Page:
Please use this identifier to cite or link to this item:
Kaur, Berinderjeet, 1955-
Lesson planning is a critical aspect of teachers’ planning for instruction. Beginning teachers are first introduced to the writing of lesson plans as part of their pre-service teacher education. Often these teachers adopt generic templates to write their plans that focus on a few main concerns such as how they would introduce the lesson, what mathematical concepts or skills they would develop, how they would check for student understanding and lastly how they would conclude the lesson. These templates often lack attributes for a push for deeper thinking and framing of mathematical tasks that teachers may engage students with so as to enact a robust mathematics lesson.
Research has shown that a mathematically robust lesson is one in which the mathematics is focused and coherent, the cognitive demand of work students engage with is appropriate, and students have agency, authority and identity for the learning of mathematics. In such a lesson, classroom discourse is a lens through which the teacher can assess student learning. The 2018 revised secondary school mathematics curriculum for Singapore schools’ places emphasis on Big Ideas in Mathematics, with the aim for
students to develop mathematical knowledge as a body of connected knowledge rather that isolated bits of knowledge spread across the years of schooling. For teachers to teach towards Big Ideas, they need to make deliberate plans about how they would enact the core of their mathematics instruction, comprising content, task and discourse. To facilitate their planning a tool may be warranted.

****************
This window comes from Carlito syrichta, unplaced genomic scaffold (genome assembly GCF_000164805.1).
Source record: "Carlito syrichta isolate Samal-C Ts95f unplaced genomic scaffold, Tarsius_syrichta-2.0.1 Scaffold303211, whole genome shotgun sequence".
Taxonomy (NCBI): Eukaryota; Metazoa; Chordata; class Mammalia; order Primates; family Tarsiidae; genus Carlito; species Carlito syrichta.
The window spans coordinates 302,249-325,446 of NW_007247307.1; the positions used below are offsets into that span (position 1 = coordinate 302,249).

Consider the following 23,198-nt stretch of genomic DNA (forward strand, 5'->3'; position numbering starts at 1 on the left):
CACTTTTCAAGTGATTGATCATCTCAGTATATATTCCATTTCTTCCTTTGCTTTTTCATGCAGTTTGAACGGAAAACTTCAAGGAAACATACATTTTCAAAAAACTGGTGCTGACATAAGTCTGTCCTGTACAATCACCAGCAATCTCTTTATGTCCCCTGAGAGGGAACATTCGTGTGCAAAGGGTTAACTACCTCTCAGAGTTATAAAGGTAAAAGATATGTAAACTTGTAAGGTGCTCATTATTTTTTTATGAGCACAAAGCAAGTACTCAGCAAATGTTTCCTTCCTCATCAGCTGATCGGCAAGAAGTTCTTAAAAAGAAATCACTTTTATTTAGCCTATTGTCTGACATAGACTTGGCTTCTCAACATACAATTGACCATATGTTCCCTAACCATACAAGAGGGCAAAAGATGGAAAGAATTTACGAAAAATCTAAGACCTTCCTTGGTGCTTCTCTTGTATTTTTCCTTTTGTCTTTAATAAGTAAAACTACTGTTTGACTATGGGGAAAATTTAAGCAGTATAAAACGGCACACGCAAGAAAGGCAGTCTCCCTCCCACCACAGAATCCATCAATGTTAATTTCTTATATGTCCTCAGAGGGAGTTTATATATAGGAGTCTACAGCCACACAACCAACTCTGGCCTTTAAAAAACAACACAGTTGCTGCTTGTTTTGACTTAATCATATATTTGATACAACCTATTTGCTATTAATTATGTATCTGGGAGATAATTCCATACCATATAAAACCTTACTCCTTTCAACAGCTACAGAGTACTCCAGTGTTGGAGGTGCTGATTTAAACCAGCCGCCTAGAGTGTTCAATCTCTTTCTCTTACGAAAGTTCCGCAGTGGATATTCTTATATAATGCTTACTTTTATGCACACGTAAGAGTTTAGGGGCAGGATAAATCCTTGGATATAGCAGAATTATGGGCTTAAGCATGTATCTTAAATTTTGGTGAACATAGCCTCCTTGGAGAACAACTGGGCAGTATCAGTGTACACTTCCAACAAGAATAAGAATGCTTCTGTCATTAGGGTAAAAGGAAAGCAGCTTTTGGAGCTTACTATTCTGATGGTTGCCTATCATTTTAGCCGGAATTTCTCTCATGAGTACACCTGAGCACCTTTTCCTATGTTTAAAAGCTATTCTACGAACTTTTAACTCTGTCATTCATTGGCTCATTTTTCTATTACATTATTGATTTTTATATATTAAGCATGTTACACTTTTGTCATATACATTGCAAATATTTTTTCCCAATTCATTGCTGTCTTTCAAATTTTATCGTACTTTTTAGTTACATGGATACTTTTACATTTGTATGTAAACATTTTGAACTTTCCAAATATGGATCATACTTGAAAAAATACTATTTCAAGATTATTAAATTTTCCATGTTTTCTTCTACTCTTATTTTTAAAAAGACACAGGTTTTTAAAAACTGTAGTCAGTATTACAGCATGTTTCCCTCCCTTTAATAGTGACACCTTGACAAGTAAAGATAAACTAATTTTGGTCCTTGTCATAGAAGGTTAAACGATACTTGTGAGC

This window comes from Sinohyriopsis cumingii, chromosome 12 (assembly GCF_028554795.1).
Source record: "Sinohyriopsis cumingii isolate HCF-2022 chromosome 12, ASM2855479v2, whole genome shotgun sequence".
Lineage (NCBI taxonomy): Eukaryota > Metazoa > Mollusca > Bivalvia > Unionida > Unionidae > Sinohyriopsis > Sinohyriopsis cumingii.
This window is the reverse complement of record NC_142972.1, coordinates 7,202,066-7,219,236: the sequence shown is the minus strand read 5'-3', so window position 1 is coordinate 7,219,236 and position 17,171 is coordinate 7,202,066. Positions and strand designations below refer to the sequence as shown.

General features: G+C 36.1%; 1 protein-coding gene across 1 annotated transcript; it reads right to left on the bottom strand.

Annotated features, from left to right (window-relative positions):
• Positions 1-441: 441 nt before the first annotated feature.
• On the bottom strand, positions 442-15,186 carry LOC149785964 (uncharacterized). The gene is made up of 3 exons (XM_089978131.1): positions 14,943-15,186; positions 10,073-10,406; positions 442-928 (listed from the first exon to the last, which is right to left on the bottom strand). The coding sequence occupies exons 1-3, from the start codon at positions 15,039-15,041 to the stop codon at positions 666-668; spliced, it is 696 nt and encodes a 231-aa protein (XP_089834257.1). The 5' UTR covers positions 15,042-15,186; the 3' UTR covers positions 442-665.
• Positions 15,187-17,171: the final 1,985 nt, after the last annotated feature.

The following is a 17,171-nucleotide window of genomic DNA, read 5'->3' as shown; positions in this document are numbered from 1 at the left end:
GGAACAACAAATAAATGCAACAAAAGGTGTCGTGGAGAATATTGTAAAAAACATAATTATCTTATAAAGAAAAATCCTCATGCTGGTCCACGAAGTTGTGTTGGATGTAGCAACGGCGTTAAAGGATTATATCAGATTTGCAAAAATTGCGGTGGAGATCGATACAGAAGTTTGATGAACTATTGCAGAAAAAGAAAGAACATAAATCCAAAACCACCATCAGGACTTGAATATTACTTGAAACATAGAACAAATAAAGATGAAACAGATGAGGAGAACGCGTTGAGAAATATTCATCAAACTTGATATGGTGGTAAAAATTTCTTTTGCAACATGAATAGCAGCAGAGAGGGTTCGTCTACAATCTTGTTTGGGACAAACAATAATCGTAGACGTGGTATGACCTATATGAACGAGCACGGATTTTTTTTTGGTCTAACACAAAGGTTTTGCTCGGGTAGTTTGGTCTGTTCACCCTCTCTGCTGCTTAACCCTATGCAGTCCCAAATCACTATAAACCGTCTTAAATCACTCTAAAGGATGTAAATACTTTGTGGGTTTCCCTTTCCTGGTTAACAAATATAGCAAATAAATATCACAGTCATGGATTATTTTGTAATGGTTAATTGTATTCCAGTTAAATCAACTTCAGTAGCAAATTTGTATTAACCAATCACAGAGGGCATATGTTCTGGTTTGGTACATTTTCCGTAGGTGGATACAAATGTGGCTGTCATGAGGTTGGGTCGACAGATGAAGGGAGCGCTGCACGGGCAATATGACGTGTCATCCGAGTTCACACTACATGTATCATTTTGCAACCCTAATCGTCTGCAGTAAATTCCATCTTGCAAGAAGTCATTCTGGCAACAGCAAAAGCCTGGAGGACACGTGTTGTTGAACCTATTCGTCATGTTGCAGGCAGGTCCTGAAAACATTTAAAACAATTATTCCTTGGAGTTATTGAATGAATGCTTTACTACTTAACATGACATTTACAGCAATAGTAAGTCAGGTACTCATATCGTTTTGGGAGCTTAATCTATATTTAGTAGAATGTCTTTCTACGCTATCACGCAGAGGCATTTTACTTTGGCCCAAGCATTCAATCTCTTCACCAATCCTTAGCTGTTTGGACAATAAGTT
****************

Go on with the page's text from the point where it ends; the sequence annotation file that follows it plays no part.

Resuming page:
The study had two objectives. The first objective was to draw on existing literature of research to propose a lesson planning tool that teachers may adopt as a guide to plan mathematically-balanced lessons. The tool aimed to focus teachers on the core aspects of a mathematically-balanced lesson through a set of guiding prompts. The core aspects were Content: What am I teaching?, Task: What can I use? and Discourse: How can I facilitate learning? The second objective was to document the tool’s efficacy, and suggest possible revisions if necessary.
A significant outcome of the study is a Content-Task-Discourse Planning Tool that may support the professional development of mathematics teachers in Singapore secondary schools. This tool facilitates the planning of a lesson or sequences of lessons by teachers, either individually or collaboratively, ensuring that students engage with meaningful learning of mathematics that allows them experience mathematics as a body of connected ideas. It also facilitates the development of teachers, novices and experts alike, whilst they engage collaboratively in planning for mathematics instruction in their respective schools.
|Appears in Collections:||Master of Education|
Show full item record
Files in This Item:
|2.24 MB||Adobe PDF||View/Open|
Page view(s) 50152
checked on Jun 7, 2023
checked on Jun 7, 2023
Items in DSpace are protected by copyright, with all rights reserved, unless otherwise indicated.